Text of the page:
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Keeping You Posted

Recent developments in employment and labor law
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hkastrinsky

Howard Kastrinsky

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Chris Barrett


Keeping You Posted provides you with the latest updates in employment and labor law. As a supplement to Employment Law Comment, Keeping You Posted supplies you with a review of current federal and state cases, as well as legislative and regulatory changes, from your perspective as an employer.

Some of the many topics we discuss in Keeping You Posted include federal discrimination laws, the National Labor Relations Act, the Fair Labor Standards Act, and the Occupation Safety and Health act. Other topics include immigration and workplace privacy, including emerging trends in social media in the workplace. Add the RSS feed above to your favorites, and stay up-to-date on the issues that affect your Company.
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Are Tennessee Charter Schools Ripe for Union Organizing?

Tuesday, 02 April 2013 09:14


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The Tennessee General Assembly in recent years did a thorough job of eliminating the influence of unions and the collective bargaining process on public education.  However, a recent federal decision threatens to undermine these developments.

   

EEOC put in time-out by district court

Tuesday, 02 April 2013 09:10


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A federal court (and slick attorney) have finally turned the EEOC’s policies back around on itself in a recent offensive strike by an employer.  Gina Helou writes how the federal court even noted the “EEOC itself frowns on the very practice it seeks to rely on in this case” as the EEOC tucked it tail between its legs and walked out of the courtroom.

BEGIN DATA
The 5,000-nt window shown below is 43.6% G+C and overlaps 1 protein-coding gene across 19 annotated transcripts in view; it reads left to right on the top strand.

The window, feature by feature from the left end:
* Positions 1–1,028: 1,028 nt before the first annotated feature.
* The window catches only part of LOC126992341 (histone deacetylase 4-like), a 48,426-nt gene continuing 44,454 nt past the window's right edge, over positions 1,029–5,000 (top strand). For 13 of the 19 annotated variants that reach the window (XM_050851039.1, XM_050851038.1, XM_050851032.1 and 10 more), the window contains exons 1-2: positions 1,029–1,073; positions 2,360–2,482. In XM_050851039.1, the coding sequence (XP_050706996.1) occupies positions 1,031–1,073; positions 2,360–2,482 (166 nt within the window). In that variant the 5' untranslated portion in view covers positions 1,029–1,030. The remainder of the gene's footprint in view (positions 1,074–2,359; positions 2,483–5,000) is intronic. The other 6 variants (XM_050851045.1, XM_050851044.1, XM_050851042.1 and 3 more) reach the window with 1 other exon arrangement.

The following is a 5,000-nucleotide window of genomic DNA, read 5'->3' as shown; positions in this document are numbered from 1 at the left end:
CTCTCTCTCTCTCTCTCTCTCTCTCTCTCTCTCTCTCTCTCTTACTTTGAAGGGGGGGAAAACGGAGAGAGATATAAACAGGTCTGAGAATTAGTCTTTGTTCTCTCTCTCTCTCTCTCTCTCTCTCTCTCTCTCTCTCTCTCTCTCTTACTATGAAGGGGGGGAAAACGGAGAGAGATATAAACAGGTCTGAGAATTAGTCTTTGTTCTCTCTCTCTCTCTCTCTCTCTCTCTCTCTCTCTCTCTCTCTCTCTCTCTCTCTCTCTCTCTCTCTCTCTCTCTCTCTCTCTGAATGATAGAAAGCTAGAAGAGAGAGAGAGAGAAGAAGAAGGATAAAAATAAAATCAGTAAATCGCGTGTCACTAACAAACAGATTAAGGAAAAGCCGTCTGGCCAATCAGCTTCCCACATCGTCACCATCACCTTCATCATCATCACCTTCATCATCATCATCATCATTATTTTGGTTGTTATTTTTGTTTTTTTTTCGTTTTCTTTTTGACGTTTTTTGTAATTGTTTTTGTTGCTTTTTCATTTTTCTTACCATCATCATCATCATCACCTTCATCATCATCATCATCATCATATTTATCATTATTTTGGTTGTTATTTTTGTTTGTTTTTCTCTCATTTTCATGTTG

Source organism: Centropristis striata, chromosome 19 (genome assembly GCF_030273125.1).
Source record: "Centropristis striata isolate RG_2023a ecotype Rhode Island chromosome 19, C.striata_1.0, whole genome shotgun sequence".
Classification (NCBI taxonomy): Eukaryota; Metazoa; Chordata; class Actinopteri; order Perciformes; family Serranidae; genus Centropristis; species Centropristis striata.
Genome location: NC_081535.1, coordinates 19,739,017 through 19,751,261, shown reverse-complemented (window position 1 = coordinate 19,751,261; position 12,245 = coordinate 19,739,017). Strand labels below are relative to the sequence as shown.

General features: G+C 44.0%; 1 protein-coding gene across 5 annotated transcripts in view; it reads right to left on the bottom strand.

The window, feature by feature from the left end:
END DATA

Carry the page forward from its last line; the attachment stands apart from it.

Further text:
Cat’s Paw theory of liability does not apply to age discrimination claims

Tuesday, 02 April 2013 09:06


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Ever since the U.S. Supreme Court handed down its 2011 opinion in Staub v. Proctor Hospital, putting the “cat’s paw” theory on the national map, federal district and appellate courts have not been shy to apply this relatively new theory to race, sex and other forms of discrimination, even though Staub only dealt with discrimination based on USERRA.  

However, Robert Crump writes about one federal appellate court that has refused to apply the “cat’s paw” theory to claims of age discrimination.

   

Employer may be liable for non-employee harassment

Friday, 29 March 2013 14:27


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TOLERANCE OF LOCKER ROOM BEHAVIOR MAY COST EMPLOYER

Typical locker room behavior of “guys” may or may not be tolerated in the context of a sports team.  That behavior takes on another dimension when women are present.  It takes on even a further dimension when those women are employees.  A university found out that it might have been liable for the harassment of a female football manager when the alleged harassment was committed by students, the members of the football team, had it not taken prompt remedial action.  The U.S. Court of Appeals for the Second Circuit found employers may, in certain circumstances, be liable for the harassment of its employees by non-employees.  Read Allison Champagne’s article.

   

Workplace Policies Save the Day in Title VII Lawsuit

Wednesday, 27 March 2013 09:09


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Nooses in the work place, a picture of a burning cross, and racial slurs, yet still an employer was able to successfully defend itself against claims of discrimination, harassment, retaliation and hostile work environment.  The federal trial court in Texas granted summary judgment in favor of the employer on all Title VII claims and other federal and state discriminatory laws alleged – a true testament to the employer’s comprehensive and effective workplace policies.

   

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